“When we first came to Chapel Hill from Chile, it was just my wife, our oldest son and me. Lola Tasar, founder of the UNC Spouses and Partners Group, was instrumental in making this feel like home in our first two years at Carolina. My wife was feeling homesick, but Lola made sure to connect us with a host family in town and made her feel welcome to Chapel Hill.”
Heidi Vuletich, a doctoral student in psychology, says her department’s support and flexible schedule made parenting a newborn more manageable. She also noted the benefits of support groups.
“It hasn’t been easy balancing everything, but graduate school turned out to be a great time for us to start our family because my schedule allowed me the flexibility to make these choices. One of the key challenges for me has been scheduling my work and professional activities around feeding and pumping. Luckily, we attended a parent group organized by UNC Hospitals, and that was really helpful the first few months as we were adjusting to parenting.”
Sonny Kelly, a doctoral student in communication, says that his support system within The Graduate School’s Initiative for Minority Excellence has helped him stay focused and find community on campus.
“As I was learning about my field and meeting new colleagues, my family often felt left out and disoriented when it came to academic life. When I had big deadlines like comprehensive exams and the defense of my prospectus, I had to stay in Chapel Hill throughout the week just to focus. You come back home and you feel a little disoriented every time. The Initiative for Minority Excellence and the Military-Affiliated Grads staff members actively sought me out and wanted to connect with me. I love the fact that there are always activities where I can connect with other non-traditional graduate students. It has been an enriching and encouraging experience getting to know other veterans, parents, older students and students of color who are trying to get through this challenging experience together.”
Yanica Faustin, a doctoral student in maternal and child health, says her cohort and campus resources have offered her and her family support and guidance throughout her graduate school journey.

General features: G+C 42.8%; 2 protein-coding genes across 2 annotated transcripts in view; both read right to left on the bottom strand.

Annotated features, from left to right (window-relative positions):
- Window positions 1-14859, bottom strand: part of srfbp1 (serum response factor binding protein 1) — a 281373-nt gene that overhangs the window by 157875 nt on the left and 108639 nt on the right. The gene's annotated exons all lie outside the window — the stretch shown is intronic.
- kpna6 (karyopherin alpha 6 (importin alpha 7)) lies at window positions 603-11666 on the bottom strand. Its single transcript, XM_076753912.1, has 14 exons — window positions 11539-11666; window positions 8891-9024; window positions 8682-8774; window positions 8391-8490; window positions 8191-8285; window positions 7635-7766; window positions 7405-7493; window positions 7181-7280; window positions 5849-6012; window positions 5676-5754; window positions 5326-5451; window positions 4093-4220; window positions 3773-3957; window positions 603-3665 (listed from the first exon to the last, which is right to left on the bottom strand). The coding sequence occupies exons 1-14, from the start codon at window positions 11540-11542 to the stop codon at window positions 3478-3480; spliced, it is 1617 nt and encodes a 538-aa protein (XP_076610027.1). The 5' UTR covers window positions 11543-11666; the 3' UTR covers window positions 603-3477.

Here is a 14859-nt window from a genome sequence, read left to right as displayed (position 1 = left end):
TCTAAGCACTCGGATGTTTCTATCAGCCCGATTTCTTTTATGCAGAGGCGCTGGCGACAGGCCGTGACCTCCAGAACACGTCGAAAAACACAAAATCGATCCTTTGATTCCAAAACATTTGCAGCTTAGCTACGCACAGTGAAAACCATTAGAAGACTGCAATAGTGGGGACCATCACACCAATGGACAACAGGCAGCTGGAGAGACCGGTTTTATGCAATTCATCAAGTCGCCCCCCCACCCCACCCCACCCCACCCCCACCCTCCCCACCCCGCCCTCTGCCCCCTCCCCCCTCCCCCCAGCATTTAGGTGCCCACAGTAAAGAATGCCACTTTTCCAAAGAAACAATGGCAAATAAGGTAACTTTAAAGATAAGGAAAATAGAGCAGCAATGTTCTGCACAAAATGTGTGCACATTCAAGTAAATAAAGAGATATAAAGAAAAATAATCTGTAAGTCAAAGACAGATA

“I have some great friends that I met in grad school who will babysit my kids at times and/or come over to do work at my place during kids’ nap times. The accountability that this provides is essential to productivity. Plus, my kids have literally known them since they were days old and love them! The Initiative for Minority Excellence has also been an amazing resource. They are always family friendly and have allowed me to bring my kids to events before, including Writing Wednesday. I also attended an informative event through the Carolina Women’s Center that had a panel of grad school parents. I made some connections there and learned about some resources that might be helpful in the future.”
Mark Collins, a doctoral student in English and comparative literature, says his department and the Carolina Women’s Center have played integral roles in supporting and guiding his family.
“My fellow English graduate students have been very helpful. Whether it was bringing us dinner in those early months with Finnegan or even just giving us our fill of adult conversation, our friends in the department have been really supportive. Finally, I want to give a shout-out to the Carolina Women’s Center on campus. They hosted a great ‘What to Expect’ workshop that had some useful advice for navigating UNC as a parent. It also featured a panel with UNC professors and employees, sharing lessons and tips that they had learned.”
By Lauren Houston